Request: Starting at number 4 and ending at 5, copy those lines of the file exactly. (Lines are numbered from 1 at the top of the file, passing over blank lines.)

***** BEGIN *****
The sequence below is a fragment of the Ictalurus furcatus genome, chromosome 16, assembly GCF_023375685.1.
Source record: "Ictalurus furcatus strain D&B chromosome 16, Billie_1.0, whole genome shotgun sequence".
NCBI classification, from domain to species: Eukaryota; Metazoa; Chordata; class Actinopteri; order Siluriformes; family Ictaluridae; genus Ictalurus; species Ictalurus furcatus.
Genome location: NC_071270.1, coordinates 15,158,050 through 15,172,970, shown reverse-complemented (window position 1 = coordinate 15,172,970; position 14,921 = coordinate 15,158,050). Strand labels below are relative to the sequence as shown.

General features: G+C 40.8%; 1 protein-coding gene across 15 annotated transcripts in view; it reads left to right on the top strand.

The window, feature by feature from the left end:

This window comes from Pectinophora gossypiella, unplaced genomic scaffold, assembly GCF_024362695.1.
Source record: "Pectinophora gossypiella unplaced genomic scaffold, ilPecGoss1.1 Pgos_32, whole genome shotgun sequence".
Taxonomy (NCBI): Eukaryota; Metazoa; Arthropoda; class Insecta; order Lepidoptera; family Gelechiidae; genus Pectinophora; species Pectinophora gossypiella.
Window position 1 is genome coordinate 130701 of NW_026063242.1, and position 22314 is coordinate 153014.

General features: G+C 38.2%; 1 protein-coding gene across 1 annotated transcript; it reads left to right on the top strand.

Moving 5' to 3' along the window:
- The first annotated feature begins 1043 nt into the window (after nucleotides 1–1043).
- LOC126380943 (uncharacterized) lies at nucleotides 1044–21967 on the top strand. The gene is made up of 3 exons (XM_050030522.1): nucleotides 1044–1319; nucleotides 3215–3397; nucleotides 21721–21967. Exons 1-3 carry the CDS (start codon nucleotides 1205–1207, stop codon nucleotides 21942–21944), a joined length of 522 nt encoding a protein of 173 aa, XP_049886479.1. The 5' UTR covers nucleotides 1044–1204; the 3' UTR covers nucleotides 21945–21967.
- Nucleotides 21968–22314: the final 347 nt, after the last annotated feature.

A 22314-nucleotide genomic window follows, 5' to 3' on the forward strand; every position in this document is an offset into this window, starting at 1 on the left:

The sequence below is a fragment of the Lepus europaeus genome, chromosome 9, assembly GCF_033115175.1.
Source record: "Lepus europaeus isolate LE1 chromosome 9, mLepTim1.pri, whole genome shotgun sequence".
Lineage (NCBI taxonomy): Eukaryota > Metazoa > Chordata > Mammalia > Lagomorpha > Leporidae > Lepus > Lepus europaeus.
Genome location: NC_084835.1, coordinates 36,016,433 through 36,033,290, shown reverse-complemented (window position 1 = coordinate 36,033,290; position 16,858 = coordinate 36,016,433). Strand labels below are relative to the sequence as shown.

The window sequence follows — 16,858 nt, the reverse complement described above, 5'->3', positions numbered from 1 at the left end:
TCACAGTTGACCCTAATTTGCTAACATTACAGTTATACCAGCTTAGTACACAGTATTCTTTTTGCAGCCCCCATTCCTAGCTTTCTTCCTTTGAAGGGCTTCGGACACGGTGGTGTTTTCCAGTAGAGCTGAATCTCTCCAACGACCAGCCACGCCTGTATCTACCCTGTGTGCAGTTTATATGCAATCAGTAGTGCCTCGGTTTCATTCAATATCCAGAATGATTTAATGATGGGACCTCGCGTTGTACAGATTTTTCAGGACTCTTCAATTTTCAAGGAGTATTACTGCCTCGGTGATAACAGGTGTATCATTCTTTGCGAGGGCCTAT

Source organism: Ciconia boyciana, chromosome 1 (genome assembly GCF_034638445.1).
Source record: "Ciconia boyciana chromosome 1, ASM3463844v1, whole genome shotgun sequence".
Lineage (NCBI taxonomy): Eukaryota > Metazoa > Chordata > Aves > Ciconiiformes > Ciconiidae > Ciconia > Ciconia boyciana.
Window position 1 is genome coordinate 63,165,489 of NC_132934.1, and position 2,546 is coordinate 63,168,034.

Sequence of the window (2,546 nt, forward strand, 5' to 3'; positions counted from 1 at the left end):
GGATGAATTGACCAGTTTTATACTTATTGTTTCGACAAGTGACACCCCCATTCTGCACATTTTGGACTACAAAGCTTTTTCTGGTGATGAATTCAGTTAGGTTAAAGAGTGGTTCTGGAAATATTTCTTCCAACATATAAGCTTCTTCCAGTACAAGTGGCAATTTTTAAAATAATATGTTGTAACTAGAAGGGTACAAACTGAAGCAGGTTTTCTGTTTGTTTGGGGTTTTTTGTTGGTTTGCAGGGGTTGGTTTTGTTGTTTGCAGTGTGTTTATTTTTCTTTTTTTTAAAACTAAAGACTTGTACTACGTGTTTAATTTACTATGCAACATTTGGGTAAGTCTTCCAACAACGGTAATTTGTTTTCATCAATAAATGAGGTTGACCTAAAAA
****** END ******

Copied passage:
Genome location: NC_071270.1, coordinates 15,158,050 through 15,172,970, shown reverse-complemented (window position 1 = coordinate 15,172,970; position 14,921 = coordinate 15,158,050). Strand labels below are relative to the sequence as shown.

General features: G+C 40.8%; 1 protein-coding gene across 15 annotated transcripts in view; it reads left to right on the top strand.